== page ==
My New World // A widow learns to find beauty and meaning in quarantine

By Chana Sharfstein

I turn the pages of the calendar and suddenly realize that it is almost time to commemorate the anniversary of My New Life. I never expected all these changes, but then again, neither did the rest of the world. It is all so strange, beyond anything I could have ever imagined.

Last year, in February 2020, I traveled to Israel with my granddaughter Bella for her pre-bas mitzvah trip. Her mother Miri had planned to run the Jerusalem Marathon, but it was canceled quite unexpectedly. However, on March 9, Bella and I arrived in Israel, excited about celebrating Purim with family. My grandson Avi met Bella at the airport and brought her to his home in Kiryat Sefer for the holiday, while I continued on to Yerushalayim.

I love my apartment on Rechov Aza in Rechavia. That is where I regain my energy and hope. It is my private city of refuge, my place of safety and security. I purchased it 28 years ago, and after renting it out for 13 years, I had it redecorated. I now have central air and heat, two bathrooms with showers, and all new appliances and furniture. With a wraparound balcony and a private garden, it’s a wonderful place. I also recently replaced the clumsy folding doors between the large living room/dining room area and the guest/library room with mahogany-stained barn doors. I just love being there.

This time, however, right from the start, life was different. I arrived quite late, but in the morning, when I went outside to go to the store to pick up some basic staples, I was deeply saddened. Large handprinted notes had been attached to the walls outside the door to my apartment, the elevator door, and even the door to the main entrance. The notes stated that new arrivals to Israel had to quarantine for two weeks according to government regulations. Upon arrival at Ben Gurion, I hadn’t been apprised of this rule, and after some investigation, it appeared that I had been on one of the last arriving flights before this law was imposed. So I did not quarantine, but I felt the cold stares of my unwelcoming neighbors.

Without a television or radio, I was unaware of the changes being announced. My friends called to inform me that people were advised not to attend shul for readings of Megillas Esther and that large gatherings weren’t advisable. On a tree near my house I read an announcement about a nearby outdoor reading. So that evening, I went to the corner of Rechov Aza and Rechov Ha’Ari and sat at a small table on the sidewalk outside the Greek restaurant with other socially distancing people and listened to the beautiful story of Queen Esther. No one wore masks because none were available for purchase. All this was new.

The next day, I went by bus to my niece Henie in the German Colony. The people on the bus were quiet and looked solemn as they kept their distance from one another. The bus driver had tied a heavy rope around his area so that passengers couldn’t get close to him. My nephew David read the Megillah, and then family members and a few close friends gathered for the seudah. There were friendly smiles but no hugs or handshaking, only elbow-touching or a wave of the hand. Everyone was friendly but definitely cautious.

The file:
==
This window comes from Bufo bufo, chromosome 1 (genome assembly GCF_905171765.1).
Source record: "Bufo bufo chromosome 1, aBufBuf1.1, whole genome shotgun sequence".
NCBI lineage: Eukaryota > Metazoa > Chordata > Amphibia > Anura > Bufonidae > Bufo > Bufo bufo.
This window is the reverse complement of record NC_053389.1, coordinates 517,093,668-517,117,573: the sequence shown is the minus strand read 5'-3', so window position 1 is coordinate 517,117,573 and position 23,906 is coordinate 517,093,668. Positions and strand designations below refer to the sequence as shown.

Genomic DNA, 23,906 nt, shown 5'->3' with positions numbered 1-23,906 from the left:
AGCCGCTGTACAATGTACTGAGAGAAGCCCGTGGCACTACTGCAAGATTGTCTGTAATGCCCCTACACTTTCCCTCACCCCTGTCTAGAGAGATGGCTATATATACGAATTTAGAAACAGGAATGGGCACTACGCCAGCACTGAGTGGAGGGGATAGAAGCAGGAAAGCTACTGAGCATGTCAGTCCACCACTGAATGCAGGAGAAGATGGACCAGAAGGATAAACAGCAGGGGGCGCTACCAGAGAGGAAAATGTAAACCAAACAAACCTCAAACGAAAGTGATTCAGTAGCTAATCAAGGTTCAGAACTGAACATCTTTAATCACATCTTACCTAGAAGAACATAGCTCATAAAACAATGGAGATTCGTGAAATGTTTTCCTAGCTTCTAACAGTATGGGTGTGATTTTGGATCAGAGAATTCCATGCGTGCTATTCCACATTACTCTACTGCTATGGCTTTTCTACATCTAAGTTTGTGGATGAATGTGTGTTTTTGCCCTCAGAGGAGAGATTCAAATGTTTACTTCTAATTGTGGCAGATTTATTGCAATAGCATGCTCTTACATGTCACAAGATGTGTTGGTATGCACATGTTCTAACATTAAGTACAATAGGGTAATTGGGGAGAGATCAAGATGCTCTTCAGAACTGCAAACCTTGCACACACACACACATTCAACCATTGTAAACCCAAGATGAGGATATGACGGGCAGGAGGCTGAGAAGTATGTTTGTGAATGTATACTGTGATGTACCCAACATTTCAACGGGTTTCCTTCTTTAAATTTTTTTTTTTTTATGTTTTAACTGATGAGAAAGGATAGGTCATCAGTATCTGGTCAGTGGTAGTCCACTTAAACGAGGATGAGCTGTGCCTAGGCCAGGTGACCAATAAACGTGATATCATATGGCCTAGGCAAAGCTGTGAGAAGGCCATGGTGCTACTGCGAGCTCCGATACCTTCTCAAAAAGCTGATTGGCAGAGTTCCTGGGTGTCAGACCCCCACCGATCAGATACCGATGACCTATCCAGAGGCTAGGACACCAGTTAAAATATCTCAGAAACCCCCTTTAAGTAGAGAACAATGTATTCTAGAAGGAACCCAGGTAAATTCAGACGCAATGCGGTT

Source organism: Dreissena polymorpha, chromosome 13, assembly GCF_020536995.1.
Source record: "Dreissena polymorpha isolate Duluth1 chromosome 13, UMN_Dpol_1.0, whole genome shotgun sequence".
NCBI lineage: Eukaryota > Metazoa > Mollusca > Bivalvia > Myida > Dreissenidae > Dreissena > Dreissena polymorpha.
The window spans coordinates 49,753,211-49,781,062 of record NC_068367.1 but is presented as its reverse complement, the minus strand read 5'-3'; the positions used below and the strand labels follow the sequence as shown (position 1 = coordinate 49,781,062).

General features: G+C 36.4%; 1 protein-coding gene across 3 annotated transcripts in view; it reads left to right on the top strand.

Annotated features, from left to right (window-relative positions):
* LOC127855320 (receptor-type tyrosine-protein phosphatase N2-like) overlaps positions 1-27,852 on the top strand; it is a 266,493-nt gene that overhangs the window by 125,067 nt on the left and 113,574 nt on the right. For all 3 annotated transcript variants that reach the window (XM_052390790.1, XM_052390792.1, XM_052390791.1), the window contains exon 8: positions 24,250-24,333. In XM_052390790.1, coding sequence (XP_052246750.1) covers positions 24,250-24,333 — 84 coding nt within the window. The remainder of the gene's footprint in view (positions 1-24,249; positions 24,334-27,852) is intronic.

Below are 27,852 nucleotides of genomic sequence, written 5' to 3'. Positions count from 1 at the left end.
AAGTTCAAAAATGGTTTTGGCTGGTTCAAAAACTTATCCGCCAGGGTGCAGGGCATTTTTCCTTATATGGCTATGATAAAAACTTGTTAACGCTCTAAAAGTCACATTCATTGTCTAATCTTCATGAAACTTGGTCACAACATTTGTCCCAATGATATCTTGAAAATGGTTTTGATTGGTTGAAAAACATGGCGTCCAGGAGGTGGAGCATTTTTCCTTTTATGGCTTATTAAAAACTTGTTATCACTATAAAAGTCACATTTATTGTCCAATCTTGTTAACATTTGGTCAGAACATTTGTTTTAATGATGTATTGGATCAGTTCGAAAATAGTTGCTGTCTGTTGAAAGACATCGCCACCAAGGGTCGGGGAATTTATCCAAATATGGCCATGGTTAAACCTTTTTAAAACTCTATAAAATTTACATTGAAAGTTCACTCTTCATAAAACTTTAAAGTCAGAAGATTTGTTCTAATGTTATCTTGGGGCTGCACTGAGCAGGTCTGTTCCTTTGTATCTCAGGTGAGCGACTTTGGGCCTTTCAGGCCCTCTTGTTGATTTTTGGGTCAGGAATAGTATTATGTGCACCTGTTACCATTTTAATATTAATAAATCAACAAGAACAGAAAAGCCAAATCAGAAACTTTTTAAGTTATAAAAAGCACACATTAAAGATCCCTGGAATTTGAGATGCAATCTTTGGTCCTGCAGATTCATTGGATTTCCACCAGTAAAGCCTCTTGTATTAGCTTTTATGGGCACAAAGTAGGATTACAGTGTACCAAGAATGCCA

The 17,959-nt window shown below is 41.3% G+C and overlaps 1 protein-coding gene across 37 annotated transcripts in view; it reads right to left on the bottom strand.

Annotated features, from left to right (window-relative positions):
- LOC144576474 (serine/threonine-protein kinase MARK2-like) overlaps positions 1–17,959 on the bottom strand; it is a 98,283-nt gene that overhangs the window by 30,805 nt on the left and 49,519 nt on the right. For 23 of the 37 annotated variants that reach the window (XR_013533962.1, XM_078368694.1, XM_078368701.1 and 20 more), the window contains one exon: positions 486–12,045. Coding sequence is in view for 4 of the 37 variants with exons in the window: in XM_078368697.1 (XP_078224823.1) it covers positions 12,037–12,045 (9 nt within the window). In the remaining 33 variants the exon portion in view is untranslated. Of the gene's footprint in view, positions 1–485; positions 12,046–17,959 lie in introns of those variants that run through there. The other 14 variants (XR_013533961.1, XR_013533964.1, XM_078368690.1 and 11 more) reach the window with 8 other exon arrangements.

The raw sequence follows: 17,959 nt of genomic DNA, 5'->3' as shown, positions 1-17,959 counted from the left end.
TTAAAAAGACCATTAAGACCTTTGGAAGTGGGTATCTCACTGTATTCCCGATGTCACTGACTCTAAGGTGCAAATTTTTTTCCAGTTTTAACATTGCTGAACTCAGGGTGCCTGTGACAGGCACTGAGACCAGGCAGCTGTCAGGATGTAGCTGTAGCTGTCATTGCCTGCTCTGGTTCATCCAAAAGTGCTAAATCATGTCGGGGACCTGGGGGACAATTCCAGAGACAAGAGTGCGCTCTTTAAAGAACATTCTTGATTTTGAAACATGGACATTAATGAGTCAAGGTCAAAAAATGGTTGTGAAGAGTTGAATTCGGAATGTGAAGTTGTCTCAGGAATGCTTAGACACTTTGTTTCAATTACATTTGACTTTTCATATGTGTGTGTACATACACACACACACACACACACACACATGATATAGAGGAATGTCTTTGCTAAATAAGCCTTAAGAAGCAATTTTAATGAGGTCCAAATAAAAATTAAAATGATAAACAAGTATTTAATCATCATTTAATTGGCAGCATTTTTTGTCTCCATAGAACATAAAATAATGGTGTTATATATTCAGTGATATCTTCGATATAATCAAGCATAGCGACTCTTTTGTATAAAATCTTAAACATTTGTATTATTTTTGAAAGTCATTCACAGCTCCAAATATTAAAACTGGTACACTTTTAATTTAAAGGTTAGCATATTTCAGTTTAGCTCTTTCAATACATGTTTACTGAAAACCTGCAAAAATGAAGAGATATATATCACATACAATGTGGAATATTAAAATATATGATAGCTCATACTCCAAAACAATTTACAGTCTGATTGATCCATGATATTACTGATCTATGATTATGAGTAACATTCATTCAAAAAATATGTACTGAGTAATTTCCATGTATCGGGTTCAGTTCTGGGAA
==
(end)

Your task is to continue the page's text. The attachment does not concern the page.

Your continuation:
I had planned to stay until March 30, but the situation was definitely not tourist-friendly. Things were closing down every day: tourist attractions, museums, restaurants, malls and stores. Bella visited some relatives, but there wasn’t much for her to do in this situation. Reluctantly, I changed our departure date to March 23, a very fortunate move, because we ended up returning on one of the last flights to leave Israel. The scene at Ben Gurion was like a page out of an apocalyptic novel. It was almost completely deserted, with only one open counter. The stores were closed. There were no people. It was an unbelievable, eerie sight. I felt uncomfortable, not knowing if leaving was preferable to staying, but the decision had been made.

When we arrived at the airport in Newark, my daughter, who is usually soft-spoken and easygoing, came to pick me up. “Things are different here now,” she said. “I’m sorry, but you’re going to have to sit in the back.” She sounded so stern, so different from her usual self. “We don’t know what this virus is, and it can be even more dangerous for someone your age. We have to keep you safe.” There was no hug or kiss in greeting. She handed me a mask and explained that I would probably be staying in her house in Lawrence for the next four months. I laughed because it sounded quite incomprehensible. Four months?


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